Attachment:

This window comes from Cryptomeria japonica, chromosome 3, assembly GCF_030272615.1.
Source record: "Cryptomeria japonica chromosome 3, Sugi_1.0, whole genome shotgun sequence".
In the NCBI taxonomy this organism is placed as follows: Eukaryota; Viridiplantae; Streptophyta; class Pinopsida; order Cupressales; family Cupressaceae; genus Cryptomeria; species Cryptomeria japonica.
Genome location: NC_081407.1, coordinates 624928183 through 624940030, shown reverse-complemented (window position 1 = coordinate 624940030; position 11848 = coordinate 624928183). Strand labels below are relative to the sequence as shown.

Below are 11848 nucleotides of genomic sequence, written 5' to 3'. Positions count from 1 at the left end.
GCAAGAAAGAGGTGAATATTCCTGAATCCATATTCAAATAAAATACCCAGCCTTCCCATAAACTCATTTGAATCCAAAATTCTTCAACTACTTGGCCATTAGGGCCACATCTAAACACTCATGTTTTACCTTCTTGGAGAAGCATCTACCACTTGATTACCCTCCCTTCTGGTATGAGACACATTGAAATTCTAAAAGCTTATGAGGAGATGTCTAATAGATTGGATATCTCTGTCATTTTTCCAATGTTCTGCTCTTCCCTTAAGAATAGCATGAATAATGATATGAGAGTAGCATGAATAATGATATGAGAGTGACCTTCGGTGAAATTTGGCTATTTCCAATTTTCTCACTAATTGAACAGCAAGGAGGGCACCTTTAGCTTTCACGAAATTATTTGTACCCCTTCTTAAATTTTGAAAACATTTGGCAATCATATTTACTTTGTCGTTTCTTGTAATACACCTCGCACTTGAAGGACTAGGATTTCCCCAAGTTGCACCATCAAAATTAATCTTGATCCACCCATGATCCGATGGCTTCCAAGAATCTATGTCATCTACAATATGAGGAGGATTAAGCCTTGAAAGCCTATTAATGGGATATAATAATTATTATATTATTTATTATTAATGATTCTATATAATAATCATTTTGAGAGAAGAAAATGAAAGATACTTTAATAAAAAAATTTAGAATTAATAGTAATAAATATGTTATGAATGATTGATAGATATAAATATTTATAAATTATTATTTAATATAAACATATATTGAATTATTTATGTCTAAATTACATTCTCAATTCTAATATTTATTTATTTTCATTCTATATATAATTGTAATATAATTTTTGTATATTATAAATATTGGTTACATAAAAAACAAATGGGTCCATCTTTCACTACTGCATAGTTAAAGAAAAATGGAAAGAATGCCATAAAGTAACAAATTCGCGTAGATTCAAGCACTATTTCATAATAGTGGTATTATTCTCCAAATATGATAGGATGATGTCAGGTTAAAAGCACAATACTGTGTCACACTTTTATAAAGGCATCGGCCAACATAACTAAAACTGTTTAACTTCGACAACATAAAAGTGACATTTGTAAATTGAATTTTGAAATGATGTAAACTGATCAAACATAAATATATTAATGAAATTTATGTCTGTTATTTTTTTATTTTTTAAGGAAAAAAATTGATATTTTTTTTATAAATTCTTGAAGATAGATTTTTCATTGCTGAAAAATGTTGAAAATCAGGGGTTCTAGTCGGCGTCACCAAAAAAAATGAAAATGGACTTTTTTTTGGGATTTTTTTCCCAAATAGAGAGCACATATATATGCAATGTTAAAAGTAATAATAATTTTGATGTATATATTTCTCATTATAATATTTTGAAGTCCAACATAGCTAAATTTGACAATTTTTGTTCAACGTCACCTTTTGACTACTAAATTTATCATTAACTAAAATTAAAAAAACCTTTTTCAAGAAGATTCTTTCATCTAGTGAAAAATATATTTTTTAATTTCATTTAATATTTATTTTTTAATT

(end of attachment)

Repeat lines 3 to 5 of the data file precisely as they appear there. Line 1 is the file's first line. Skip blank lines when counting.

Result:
In the NCBI taxonomy this organism is placed as follows: Eukaryota; Viridiplantae; Streptophyta; class Pinopsida; order Cupressales; family Cupressaceae; genus Cryptomeria; species Cryptomeria japonica.
Genome location: NC_081407.1, coordinates 624928183 through 624940030, shown reverse-complemented (window position 1 = coordinate 624940030; position 11848 = coordinate 624928183). Strand labels below are relative to the sequence as shown.

Below are 11848 nucleotides of genomic sequence, written 5' to 3'. Positions count from 1 at the left end.